This article explores one of postwar Europe’s most dramatic ideological transformations: the end of prolonged animosities between Protestants and Catholics. It charts how a series of political upheavals between the 1930s and the 1960s led Christian elites to develop new conceptions of religious pluralism and religious freedom, which called for political and legal equality between Christian denominations but simultaneously excluded religious minorities, especially Jews and Muslims. First, the article shows how the crisis of the 1930s, especially Nazism’s promise to unite the two denominations in a militarized racial community, instigated the first systematic interconfessional cooperation. Christian thinkers and politicians who sympathized with the regime’s fierce anti-Marxism and antisemitism launched joint publications and formed new organizations. Second, the article shows how the unfolding of decolonization in Africa and Asia in the 1950s and 1960s further expanded this early Catholic-Protestant cooperation. The loss of European governments’ support for missionary organizations, alongside anxieties about the spread of Islam among newly liberated nations, pushed Christian leaders to solidify an inter-Christian alliance. This entanglement of Christian cooperation and religious conflict helps explain why contemporary European politics and laws continues to accommodate both Christian denominations but often discriminates against non-Christians.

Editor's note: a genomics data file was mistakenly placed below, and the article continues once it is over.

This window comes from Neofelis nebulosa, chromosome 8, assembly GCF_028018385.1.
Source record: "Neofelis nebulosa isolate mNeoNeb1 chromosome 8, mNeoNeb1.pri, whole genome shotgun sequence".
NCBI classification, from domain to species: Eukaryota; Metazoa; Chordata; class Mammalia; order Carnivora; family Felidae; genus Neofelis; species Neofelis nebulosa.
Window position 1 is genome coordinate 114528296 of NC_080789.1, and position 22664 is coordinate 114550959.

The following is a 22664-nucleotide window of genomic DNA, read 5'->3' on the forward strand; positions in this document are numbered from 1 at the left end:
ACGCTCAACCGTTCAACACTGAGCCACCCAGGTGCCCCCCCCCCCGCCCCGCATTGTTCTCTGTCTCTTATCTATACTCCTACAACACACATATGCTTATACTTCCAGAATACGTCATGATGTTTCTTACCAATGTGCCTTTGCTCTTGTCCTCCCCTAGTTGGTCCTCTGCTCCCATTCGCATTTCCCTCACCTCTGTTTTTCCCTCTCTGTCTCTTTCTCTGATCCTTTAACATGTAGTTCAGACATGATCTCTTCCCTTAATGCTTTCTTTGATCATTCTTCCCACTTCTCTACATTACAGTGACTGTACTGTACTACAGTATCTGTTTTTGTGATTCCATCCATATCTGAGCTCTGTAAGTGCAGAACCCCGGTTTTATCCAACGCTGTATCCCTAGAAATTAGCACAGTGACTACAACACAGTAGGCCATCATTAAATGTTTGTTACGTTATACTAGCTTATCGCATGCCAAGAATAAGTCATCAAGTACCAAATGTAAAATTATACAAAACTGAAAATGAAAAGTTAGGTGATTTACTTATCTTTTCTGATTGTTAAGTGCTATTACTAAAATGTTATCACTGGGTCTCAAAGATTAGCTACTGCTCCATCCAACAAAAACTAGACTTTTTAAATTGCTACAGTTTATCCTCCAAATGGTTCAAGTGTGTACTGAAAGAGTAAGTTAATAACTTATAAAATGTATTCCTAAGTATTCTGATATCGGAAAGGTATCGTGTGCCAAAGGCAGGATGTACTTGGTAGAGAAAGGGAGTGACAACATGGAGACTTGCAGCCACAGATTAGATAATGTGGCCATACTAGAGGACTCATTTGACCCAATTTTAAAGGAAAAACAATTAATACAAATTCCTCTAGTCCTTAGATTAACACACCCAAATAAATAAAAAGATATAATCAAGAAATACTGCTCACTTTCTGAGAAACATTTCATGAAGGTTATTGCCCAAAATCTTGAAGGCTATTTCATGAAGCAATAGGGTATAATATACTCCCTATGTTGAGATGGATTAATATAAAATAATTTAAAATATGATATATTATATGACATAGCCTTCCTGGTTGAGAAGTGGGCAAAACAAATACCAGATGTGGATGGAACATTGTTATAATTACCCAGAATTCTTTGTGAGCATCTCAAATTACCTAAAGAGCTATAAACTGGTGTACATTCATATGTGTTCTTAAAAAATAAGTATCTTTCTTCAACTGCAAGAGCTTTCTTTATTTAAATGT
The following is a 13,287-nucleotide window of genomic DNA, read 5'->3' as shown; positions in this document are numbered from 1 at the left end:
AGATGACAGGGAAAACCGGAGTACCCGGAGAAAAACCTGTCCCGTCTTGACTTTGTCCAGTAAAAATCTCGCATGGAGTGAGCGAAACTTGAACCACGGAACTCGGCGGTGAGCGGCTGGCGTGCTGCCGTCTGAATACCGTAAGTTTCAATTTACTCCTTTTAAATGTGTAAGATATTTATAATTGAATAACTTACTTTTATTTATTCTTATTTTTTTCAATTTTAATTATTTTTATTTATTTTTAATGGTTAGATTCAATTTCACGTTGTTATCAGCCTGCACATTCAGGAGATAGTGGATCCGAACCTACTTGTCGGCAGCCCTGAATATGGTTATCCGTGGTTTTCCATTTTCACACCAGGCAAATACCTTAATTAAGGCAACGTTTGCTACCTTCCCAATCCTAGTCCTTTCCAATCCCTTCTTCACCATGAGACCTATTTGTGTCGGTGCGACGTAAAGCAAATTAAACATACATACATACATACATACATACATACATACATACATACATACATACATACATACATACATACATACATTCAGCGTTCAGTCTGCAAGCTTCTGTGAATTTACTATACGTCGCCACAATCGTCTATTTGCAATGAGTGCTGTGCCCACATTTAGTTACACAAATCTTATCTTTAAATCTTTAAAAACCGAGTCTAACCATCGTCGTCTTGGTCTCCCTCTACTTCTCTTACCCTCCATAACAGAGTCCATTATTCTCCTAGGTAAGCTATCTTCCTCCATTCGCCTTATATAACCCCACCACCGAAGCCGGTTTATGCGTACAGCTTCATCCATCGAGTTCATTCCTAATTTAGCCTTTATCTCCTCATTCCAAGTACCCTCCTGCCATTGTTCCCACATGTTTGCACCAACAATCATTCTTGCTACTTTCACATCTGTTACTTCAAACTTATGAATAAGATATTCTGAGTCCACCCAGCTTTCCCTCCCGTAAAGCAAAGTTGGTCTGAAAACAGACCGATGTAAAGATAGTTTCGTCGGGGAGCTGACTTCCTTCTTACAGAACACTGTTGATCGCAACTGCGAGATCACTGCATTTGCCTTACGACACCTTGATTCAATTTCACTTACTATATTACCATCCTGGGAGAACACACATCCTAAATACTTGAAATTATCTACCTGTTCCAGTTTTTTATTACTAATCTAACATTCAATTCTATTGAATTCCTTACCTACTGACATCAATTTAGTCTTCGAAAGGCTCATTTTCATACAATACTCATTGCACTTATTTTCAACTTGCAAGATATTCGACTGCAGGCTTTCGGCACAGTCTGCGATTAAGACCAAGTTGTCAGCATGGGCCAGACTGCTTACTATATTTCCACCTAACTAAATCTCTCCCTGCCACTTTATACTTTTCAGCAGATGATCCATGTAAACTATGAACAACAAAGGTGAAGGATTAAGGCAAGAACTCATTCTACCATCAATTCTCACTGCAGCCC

Greenberg, U. (2019). Catholics, Protestants, and the Violent Birth of European Religious Pluralism. The American Historical Review, 124(2), 511–538. https://doi.org/10.1093/ahr/rhz252